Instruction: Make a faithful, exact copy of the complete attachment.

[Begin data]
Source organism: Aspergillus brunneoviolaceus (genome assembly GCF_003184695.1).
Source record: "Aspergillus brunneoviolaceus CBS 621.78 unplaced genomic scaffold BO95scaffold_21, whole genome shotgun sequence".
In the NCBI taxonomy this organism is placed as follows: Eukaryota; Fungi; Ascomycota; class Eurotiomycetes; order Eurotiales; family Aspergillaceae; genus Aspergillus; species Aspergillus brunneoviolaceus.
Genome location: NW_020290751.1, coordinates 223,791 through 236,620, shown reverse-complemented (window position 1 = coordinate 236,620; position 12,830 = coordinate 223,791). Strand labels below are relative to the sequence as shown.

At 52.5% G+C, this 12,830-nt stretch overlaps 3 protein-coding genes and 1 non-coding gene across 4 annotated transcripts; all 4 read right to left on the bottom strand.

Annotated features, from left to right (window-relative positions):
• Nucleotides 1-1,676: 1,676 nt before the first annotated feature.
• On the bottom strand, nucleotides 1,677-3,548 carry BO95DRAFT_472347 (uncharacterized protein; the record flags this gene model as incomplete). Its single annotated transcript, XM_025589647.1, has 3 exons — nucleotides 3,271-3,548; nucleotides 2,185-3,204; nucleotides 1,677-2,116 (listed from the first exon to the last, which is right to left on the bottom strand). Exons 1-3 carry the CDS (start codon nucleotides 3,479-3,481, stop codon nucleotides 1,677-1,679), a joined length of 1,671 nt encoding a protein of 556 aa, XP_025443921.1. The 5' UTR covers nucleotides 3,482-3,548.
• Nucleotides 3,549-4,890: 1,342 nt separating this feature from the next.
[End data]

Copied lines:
Source organism: Aspergillus brunneoviolaceus (genome assembly GCF_003184695.1).
Source record: "Aspergillus brunneoviolaceus CBS 621.78 unplaced genomic scaffold BO95scaffold_21, whole genome shotgun sequence".
In the NCBI taxonomy this organism is placed as follows: Eukaryota; Fungi; Ascomycota; class Eurotiomycetes; order Eurotiales; family Aspergillaceae; genus Aspergillus; species Aspergillus brunneoviolaceus.
Genome location: NW_020290751.1, coordinates 223,791 through 236,620, shown reverse-complemented (window position 1 = coordinate 236,620; position 12,830 = coordinate 223,791). Strand labels below are relative to the sequence as shown.

At 52.5% G+C, this 12,830-nt stretch overlaps 3 protein-coding genes and 1 non-coding gene across 4 annotated transcripts; all 4 read right to left on the bottom strand.

Annotated features, from left to right (window-relative positions):
• Nucleotides 1-1,676: 1,676 nt before the first annotated feature.
• On the bottom strand, nucleotides 1,677-3,548 carry BO95DRAFT_472347 (uncharacterized protein; the record flags this gene model as incomplete). Its single annotated transcript, XM_025589647.1, has 3 exons — nucleotides 3,271-3,548; nucleotides 2,185-3,204; nucleotides 1,677-2,116 (listed from the first exon to the last, which is right to left on the bottom strand). Exons 1-3 carry the CDS (start codon nucleotides 3,479-3,481, stop codon nucleotides 1,677-1,679), a joined length of 1,671 nt encoding a protein of 556 aa, XP_025443921.1. The 5' UTR covers nucleotides 3,482-3,548.
• Nucleotides 3,549-4,890: 1,342 nt separating this feature from the next.